The Victory of Reason by Rodney Stark
With a nod to Bernard Lewis’s masterful study of Islam, What Went Wrong?, one might be tempted to re-title Rodney Stark’s The Victory of Reason as What Went Right? Why is it that, over the past 500 years, the civilization that came out of Western Europe has been able to leap ahead of every competitor, at length bringing nearly the whole world under its sway and inducing the imitation of its characteristic institutions everywhere? Why exactly are we “on top”—or, rather, “ahead”—of everyone else?
The celebratory narrative of Western modernity is, of course, part of our mental furniture. At least, one version of it is. This is the version as told by, among many others, Edward Gibbon. On the one hand there is the glory of Rome, of universal empire and universal law under the tutelage of the universal reason of Greek philosophy. On the other hand there is the rebirth of classical learning in the Renaissance, the rationalization of Christianity in the Reformation, the takeoff of the scientific revolution, and the crystallization of secular modernity with the Enlightenment. Between the glorious peaks of the classical and the modern lies a millennium-long valley about which there is not much to say, except that it was in the middle, between the two peaks, or else that it was dark, as in the Dark Ages.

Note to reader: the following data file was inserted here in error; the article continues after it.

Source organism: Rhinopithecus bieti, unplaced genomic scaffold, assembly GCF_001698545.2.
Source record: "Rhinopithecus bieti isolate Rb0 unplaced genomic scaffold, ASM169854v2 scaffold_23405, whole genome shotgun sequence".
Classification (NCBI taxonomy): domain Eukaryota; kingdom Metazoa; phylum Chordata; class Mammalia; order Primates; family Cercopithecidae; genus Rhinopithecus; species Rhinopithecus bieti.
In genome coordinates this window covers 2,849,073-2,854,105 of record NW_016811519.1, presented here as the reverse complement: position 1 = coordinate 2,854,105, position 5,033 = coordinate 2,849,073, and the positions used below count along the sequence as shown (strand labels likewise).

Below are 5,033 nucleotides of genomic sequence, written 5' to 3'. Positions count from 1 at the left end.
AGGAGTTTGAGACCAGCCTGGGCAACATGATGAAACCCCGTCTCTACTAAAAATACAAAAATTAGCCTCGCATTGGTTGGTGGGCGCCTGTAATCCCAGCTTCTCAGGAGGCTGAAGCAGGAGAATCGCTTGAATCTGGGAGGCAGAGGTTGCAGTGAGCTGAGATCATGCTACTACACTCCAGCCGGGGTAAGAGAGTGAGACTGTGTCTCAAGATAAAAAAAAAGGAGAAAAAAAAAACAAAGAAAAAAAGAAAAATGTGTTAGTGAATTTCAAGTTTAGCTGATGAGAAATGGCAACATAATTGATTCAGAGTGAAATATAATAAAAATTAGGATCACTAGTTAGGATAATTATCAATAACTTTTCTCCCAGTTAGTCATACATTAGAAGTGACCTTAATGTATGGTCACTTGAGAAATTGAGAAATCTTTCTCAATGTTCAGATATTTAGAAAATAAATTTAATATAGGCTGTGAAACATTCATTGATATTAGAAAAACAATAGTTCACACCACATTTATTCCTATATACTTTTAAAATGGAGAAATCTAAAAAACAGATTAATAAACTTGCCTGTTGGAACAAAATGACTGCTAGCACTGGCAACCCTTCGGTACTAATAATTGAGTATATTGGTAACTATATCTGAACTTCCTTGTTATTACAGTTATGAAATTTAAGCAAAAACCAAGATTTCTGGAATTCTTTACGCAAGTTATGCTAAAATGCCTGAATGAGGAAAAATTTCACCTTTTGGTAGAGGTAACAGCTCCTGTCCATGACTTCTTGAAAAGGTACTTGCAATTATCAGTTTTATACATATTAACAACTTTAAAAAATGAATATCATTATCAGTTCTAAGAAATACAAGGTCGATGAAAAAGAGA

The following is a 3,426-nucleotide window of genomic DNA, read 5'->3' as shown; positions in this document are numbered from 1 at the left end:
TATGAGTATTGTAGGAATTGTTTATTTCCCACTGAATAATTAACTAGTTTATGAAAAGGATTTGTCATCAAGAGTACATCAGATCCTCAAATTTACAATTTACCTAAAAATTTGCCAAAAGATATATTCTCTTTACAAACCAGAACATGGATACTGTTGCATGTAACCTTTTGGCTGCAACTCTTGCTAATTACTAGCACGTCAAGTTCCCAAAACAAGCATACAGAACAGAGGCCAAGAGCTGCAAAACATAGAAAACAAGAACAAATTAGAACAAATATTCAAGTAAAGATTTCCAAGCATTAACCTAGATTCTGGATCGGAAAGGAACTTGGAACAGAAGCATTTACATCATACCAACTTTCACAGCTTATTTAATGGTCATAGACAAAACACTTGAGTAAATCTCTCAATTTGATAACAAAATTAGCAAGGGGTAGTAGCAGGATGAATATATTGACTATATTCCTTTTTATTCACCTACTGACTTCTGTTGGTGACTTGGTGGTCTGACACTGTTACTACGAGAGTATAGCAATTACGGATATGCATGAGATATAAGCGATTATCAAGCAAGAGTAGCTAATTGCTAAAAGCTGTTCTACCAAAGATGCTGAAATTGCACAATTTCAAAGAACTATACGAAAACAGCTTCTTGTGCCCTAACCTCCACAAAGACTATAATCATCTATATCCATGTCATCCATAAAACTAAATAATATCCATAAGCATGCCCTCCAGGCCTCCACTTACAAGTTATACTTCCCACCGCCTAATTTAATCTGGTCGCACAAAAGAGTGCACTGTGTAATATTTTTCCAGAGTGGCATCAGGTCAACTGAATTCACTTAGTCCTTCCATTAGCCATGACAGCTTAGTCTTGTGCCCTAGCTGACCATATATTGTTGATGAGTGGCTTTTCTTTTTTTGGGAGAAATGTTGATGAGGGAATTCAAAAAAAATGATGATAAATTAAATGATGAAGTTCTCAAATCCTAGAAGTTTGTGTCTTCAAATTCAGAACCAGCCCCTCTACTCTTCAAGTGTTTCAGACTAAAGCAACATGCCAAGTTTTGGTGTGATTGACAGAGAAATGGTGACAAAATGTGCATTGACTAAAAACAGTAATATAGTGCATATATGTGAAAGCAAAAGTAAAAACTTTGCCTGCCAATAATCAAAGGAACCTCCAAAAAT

About the Author
Mark C. Henrie is senior editor at the Intercollegiate Studies Institute.